By the winter of 2012 I had a rough draft of the entire manuscript and knowing I would be heading to Hedgebrook that fall, I was able to take a deep breath.  Three weeks would be mine to bring this project closer to completion.  I wrote about Hedgebrook in an earlier post; what it added to the quality of the work is immeasurable. I finished editing over the next months with a goal to find a home for it through the Pacific Northwest Writers Association and their annual conference.  My hopes grew when a story from the manuscript, “The Caregiver,” was a finalist in the short non-fiction category.  The conference has Pitch Sessions, where writers get 4 minutes per pitch with up to 6-9 agents and editors (from publishing houses). I was excited to share this work with as many as I could.

Picture the scene:  a big ballroom type space in the hotel.  Along the back wall there are between 25 and 30 agents and editors sitting in one row facing the doors, one long table in front of them.  Each has a chair across the table, facing the editor or agent.  At the gong, about 150 people enter the room and form lines in front of the person they desire to pitch.  A bell rings.  All of the firsts in line go and sit in a chair and pitch their work.  At four minutes, the bell rings and the next person in each line goes to the chair.  If you just pitched someone, you can go to the end of a different line.  At the ninety minute mark, the session is over.

At the end, I had seven people asking for the manuscript and the book proposal, a many paged document that speaks to the work, its audience, its competing works, the publicity and marketing plans and more. Hopeful for a home, I got those materials to them within a few weeks of the end of the conference. I am still waiting to hear from all but one.

Everyone has told me how much harder it is to find a home for a book in this market than for a paper.  They are right.  I have many publications in journals that are research and narrative.  This has been a trial in patience.  Finding time to move this project along is challenging. Keeping in touch with the contributors and hoping they do not lose hope adds another layer. When does patience become inertia?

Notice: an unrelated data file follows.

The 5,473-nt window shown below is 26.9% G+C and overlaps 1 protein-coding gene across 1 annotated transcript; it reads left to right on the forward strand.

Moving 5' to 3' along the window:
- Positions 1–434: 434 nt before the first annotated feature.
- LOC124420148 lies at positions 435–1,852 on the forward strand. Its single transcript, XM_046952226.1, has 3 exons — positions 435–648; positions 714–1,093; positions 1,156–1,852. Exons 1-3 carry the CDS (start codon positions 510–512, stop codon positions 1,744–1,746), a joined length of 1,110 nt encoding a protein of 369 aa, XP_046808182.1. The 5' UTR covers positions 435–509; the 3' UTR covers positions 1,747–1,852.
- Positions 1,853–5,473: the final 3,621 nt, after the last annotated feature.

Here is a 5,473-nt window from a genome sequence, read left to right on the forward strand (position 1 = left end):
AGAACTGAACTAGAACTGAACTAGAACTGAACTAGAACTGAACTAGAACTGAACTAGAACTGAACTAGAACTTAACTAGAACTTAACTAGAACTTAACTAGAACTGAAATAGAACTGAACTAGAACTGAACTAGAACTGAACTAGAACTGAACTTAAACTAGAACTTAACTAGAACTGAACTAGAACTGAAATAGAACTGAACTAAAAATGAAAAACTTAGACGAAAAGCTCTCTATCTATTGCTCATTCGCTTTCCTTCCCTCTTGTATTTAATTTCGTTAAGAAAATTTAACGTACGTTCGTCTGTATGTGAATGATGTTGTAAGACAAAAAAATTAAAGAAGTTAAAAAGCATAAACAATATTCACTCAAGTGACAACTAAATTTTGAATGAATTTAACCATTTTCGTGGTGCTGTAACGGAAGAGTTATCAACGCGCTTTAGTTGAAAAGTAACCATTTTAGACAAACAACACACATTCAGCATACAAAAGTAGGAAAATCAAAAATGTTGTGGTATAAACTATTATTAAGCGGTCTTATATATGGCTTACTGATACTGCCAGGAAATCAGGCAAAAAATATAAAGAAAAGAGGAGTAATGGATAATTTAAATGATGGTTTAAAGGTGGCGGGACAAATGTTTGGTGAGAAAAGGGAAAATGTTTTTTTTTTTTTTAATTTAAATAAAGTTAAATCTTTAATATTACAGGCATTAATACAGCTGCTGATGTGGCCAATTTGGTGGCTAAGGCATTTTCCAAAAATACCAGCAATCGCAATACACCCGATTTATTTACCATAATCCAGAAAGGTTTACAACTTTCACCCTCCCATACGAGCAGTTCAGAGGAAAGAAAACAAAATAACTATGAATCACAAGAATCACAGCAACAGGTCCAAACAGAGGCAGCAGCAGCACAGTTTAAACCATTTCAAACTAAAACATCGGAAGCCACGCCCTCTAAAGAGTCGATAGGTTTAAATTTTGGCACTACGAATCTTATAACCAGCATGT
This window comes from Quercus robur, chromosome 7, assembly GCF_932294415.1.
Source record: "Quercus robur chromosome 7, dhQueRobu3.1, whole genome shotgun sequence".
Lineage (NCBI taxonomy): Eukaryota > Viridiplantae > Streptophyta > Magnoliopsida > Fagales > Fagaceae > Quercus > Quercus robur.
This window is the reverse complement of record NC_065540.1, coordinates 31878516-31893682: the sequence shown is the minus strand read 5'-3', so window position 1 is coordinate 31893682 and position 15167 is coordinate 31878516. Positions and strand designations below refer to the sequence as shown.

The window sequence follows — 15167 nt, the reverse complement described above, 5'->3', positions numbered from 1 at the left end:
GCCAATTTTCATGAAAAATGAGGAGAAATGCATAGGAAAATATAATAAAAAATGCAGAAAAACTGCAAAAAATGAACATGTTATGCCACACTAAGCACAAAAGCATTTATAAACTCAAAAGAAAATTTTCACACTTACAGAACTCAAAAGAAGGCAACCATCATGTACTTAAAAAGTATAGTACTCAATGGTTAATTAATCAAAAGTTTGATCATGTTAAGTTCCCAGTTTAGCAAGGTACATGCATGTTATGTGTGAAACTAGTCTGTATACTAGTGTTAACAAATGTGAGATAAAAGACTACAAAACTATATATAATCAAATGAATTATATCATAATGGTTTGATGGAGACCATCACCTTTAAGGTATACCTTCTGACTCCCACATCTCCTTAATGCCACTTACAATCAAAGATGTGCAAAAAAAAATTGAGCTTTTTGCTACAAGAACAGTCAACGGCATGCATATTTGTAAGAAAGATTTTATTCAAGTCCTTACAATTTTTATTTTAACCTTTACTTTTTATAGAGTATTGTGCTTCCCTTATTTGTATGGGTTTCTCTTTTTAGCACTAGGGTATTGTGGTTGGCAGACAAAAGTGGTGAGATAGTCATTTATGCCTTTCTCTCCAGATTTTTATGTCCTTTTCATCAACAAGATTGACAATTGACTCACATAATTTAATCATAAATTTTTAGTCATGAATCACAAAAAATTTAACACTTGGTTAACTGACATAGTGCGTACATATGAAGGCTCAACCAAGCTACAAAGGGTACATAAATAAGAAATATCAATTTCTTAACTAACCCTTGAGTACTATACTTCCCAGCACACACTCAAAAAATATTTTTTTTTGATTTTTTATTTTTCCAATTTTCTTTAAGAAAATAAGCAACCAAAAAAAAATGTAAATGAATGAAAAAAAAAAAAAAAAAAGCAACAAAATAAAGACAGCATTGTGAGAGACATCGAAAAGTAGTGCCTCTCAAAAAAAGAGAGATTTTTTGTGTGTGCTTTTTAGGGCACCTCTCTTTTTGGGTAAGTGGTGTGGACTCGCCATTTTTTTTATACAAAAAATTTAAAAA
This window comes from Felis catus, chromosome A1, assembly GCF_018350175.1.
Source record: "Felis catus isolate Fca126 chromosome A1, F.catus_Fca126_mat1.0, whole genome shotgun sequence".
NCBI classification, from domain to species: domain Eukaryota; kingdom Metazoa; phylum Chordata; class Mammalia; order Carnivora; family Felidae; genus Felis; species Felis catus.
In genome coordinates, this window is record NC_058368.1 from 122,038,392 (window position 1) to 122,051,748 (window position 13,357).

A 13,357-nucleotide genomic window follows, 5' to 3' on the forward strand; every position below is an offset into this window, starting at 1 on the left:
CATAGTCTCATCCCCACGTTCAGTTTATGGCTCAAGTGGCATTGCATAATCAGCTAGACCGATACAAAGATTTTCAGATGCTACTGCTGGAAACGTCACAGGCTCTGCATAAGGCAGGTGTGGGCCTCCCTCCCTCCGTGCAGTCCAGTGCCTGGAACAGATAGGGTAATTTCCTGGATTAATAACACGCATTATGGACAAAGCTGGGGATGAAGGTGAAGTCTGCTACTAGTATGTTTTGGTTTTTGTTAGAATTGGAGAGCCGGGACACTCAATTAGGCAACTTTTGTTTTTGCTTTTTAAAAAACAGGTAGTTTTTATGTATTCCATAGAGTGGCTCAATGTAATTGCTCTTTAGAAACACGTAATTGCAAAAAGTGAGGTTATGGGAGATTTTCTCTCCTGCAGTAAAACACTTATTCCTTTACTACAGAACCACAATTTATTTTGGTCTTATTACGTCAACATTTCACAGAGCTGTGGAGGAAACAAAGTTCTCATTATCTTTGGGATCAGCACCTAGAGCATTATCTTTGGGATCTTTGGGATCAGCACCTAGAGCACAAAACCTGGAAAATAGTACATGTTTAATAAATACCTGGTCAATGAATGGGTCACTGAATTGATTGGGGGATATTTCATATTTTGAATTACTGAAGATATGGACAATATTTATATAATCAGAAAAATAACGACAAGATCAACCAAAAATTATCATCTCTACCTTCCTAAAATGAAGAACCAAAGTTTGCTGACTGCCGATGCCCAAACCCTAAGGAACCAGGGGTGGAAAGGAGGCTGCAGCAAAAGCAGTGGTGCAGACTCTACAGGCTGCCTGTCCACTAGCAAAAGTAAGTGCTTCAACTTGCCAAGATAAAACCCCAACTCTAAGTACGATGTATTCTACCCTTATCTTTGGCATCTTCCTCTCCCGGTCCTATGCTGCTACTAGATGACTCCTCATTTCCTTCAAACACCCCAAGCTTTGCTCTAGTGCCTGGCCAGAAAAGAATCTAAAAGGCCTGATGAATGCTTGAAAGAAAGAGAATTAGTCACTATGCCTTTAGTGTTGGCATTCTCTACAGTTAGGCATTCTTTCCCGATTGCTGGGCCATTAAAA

What surprises me the most is the sense of responsibility I feel.  I am a person entrusted with a very large parcel of human truth that should be shared. Is that a ridiculous and hubris filled notion? I opened each pitch with, “When was the last time your physician shared with you what you mean to him or her?”  The universal answer was “Never.”  Knowing we matter in any relationship, that there is always reciprocity, is important for all to hear.  We recalibrate healing relationships when we teach patients that they are giving and not just receiving and when we teach those who care for patients to remember that they are also beneficiaries.

This is what I carry with this manuscript.

Feeling like a peddler of some elixir, I need engagement by someone  with the capacity to distribute it. I worry that I am somehow not selling it well enough and I fear that no one with that capacity will really understand.  It is hard for me to hold.  Lately, I have a lot of shoulder pain.  I believe it is where the weight sits squarely, the dynamic tension between the need to be patient and defining the alternatives.

On Keep On Keepin’ On

While swimming this morning, I was thinking about these recent weeks.  They mark the anniversaries I mentioned earlier in the week and my father died this week 17 years ago.  My brother-in-law died last month and a friend (the dad, grandpa, father-in-law, and husband to close friends) died this month. Swimming is a good place to be with myself, quiet and undistracted. From reflecting on the lives of those on my mind, I moved to questions about how we live.  How is it that we keep on keeping on? that we get up and keep going? I alluded to it in yesterday’s post.  It is more central on my mind today.

Two strangers suffered a similar loss.  https://i2.wp.com/www.griefland.com/wp-content/uploads/2012/09/GrieflandBigSur1.jpgArmen’s son Alex and a few years later Nancy’s daughter Rachel died.  A mutual friend introduced them and Armen became a guide and mentor with Nancy after Rachel’s death. As they wrote and exchanged thoughts and feelings, each was drawn deeper into this land we call grief.  They became close friends and  their writings became a book I recommend you buy: Griefland: An Intimate Portrait of Love, Loss and Unlikely Friendship. 

Nancy and I had corresponded in a web-based support group over the few years before Rachel’s death. In 2009, I showed her a picture of a doll I made in a workshop based on the work of Marita Dingus.

my dragonfly